Gillette doubles down. And wins big.

A little over four months ago, I wrote a post about the “toxic masculinity” commercial released by Gillette. You can see that post here.

Now, Gillette is back with another ad, and all I have to say is BRAVO.

Bravo for deciding to CONTINUE to engage in an important national conversation about masculinity, and now about gender issues, and now about inclusivity.

Bravo for focusing on a narrow audience, and demonstrating that there’s room for all kinds of conversations around seemingly simple daily routines.

And bravo for – especially for – not abandoning the position the brand assumed in January. To do so would have been cowering, and cowardly. This takes guts at the highest levels of the brand, and it may very well alienate more people…but it’s an important statement at an important time.

In my previous post, I wrote that the “toxic masculinity” commercial was good, but that it stopped short of being great for various reasons, including:

“I wish this spot also involved gender and sexuality issues – toxic masculinity is especially reprehensible towards non-heterosexual males and the LGBTQ universe in general.”

And

“The real test now for Gillette is where they go from here. If they continue to embody this refreshed perspective, and if all their forthcoming ads are aspirational (where we show men aspiring to be better men, especially with and around their female counterparts,) and they continue to use their brand to inspire action and help shift attitudes, then we can look back and say, “See? This was the moment they became aware of who they were as a brand, and the responsibility they bare as a consequence.”

But if they don’t?

Then the market can have at them – and Gillette will deserve every criticism they will likely suffer, not to mention probably losing market share to a host of upstart razor companies ready to eat their lunch.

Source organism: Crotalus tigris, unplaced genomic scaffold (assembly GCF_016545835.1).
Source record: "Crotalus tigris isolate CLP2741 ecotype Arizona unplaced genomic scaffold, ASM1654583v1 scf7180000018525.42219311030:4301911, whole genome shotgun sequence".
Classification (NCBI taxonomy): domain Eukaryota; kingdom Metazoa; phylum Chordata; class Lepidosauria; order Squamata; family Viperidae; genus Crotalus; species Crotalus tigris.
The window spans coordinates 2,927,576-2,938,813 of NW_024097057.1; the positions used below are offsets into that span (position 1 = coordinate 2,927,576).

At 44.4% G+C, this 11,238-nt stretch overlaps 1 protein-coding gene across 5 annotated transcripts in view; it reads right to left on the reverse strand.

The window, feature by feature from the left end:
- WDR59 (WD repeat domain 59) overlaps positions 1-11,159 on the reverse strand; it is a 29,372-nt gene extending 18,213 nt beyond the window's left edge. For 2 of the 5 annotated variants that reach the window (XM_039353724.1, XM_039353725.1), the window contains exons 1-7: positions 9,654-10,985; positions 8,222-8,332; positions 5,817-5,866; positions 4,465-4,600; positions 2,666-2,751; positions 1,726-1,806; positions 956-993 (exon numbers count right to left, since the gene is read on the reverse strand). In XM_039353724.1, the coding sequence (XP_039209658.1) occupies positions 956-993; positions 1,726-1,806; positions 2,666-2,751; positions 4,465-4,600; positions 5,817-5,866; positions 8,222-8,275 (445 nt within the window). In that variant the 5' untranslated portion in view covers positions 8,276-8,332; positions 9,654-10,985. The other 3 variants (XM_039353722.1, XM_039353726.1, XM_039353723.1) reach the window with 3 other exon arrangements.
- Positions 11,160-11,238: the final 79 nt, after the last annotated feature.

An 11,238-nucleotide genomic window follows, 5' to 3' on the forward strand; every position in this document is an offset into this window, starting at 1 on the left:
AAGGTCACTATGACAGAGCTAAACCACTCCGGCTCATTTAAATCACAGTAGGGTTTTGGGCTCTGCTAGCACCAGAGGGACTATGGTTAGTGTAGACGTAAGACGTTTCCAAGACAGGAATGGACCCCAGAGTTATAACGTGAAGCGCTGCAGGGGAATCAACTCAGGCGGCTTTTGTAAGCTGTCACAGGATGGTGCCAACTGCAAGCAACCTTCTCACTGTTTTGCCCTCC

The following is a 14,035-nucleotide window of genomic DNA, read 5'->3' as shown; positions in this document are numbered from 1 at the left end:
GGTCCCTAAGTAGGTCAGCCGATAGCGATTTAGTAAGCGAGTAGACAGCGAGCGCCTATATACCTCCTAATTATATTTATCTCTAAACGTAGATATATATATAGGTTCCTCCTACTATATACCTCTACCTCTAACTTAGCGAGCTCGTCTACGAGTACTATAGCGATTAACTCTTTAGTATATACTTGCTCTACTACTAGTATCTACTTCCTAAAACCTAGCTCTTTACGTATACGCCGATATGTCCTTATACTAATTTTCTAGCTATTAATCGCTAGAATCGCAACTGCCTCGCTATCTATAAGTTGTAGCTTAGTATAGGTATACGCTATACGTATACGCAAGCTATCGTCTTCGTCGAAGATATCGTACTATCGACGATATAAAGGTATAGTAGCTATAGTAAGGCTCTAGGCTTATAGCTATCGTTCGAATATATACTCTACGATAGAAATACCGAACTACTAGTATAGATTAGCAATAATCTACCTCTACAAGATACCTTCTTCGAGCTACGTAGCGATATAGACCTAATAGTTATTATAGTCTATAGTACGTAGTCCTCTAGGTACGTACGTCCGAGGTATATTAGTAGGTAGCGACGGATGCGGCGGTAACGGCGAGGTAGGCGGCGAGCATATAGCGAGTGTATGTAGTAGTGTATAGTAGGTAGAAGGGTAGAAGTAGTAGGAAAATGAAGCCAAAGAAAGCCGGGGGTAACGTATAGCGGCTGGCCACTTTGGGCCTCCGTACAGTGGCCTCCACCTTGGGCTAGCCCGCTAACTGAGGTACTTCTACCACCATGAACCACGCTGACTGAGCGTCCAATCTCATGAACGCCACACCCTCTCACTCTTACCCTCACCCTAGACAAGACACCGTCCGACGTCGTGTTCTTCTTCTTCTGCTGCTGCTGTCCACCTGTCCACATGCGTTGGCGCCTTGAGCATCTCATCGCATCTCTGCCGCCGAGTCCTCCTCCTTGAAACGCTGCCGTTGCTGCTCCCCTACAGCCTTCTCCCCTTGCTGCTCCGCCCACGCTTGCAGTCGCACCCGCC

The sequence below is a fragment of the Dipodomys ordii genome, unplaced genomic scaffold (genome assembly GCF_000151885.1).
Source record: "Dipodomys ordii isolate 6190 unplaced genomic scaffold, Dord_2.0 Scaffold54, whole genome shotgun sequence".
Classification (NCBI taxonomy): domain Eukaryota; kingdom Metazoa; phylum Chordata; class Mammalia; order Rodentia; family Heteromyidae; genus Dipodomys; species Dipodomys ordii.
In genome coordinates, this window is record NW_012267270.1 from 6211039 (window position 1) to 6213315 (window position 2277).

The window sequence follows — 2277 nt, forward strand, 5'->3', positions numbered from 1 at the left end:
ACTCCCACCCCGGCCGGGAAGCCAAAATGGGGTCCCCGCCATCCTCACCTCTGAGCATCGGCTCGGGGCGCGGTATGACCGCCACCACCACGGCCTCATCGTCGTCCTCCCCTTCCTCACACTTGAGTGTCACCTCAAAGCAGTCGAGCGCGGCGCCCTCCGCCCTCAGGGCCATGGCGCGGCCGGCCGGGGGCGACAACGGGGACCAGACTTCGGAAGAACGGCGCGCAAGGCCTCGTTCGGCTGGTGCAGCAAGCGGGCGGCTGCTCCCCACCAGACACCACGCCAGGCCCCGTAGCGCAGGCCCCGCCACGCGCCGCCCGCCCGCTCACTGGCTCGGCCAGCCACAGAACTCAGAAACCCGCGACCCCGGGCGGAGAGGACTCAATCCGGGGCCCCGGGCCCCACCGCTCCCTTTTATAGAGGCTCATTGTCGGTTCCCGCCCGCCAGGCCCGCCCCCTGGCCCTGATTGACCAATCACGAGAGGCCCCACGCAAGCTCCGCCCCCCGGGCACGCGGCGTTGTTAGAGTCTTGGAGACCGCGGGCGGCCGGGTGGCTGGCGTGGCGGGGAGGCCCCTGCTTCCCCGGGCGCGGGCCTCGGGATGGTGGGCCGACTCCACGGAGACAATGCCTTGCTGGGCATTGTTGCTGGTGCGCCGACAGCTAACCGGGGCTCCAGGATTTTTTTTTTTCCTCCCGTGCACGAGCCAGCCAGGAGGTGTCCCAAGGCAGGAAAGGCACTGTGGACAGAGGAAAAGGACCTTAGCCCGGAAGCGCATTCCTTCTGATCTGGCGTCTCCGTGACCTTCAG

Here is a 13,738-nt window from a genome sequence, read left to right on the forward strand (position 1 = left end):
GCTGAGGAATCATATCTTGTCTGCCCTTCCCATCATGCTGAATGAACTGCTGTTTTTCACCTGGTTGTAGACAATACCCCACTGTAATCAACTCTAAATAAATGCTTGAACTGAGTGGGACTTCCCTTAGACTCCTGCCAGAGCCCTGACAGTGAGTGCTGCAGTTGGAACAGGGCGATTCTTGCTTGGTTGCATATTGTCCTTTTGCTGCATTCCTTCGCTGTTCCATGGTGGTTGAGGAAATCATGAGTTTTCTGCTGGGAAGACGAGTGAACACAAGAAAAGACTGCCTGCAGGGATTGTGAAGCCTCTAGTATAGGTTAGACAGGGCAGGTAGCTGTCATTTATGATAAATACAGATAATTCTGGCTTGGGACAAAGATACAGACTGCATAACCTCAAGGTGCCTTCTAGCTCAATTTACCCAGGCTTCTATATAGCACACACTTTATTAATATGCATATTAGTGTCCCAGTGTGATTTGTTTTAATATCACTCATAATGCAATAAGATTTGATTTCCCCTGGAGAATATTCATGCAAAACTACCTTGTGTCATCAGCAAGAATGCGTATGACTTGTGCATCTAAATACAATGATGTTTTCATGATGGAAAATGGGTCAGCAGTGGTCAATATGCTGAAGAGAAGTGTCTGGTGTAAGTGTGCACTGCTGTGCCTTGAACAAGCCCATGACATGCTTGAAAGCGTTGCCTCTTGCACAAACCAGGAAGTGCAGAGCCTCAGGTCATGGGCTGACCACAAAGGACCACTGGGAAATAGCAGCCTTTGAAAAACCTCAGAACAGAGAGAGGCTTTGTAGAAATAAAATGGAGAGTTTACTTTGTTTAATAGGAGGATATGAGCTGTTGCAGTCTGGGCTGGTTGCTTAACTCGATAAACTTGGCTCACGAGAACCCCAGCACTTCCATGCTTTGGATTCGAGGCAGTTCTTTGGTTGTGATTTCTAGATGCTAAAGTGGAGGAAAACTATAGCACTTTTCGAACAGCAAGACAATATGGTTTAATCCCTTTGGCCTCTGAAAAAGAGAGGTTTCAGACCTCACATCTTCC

No pressure, Gillette. But the world is now watching. And you invited us all to the party.”

You can see the new ad here:

 

What some might be missing here is that this ad is NOT about a transgender’s journey, the “transition” as he calls it. (Although most detractors are focused on this singular point.) In fact, if you didn’t know the back story, you might miss it altogether.  The editing and the dialogue shroud this point just enough that it’s not jumping up and down and calling for attention.

This ad is really about teaching old dogs new tricks. And showing how those old dogs teach their offspring their old tricks. This ad is (quietly) a lot more about Dads than it is about their transgender children.

A man teaching his son to shave is an incredibly important milestone in the father-son relationship. (Irrespective of how that son identifies his own gender.) It signals so much about the passage of time, and ushers in an opportunity for the passing on of experience. [And yes, it’s also the perfect contextualized moment to introduce emotion into a discussion around promoting a specific shaving blade.]

One of the core tenets of advertising is “Show. Don’t tell.” In other words, don’t tell people how to use products. Show them how it works when you do. And similarly, don’t tell people how to be an accepting father. Show them what it might look like if you were.

Is it Gillette’s job to poke their noses into national behavior and tell men to accept their transgender children? No, of course not. But it is always a good policy to show how it can be done. Even in an idealized way. And this ad does that very well indeed.

There is a lot of divisive discourse in America today. As the lyric goes, we seem to be “stuck in a moment, and we can’t get out of it.” But it will pass, and it may even get a scant bit better. And maybe, just maybe, ads like this will be part of that transition. (See what I did there?)

Again, Gillette has us talking about these issues, and more importantly, talking about Gillette. That’s a win.

Bravo.

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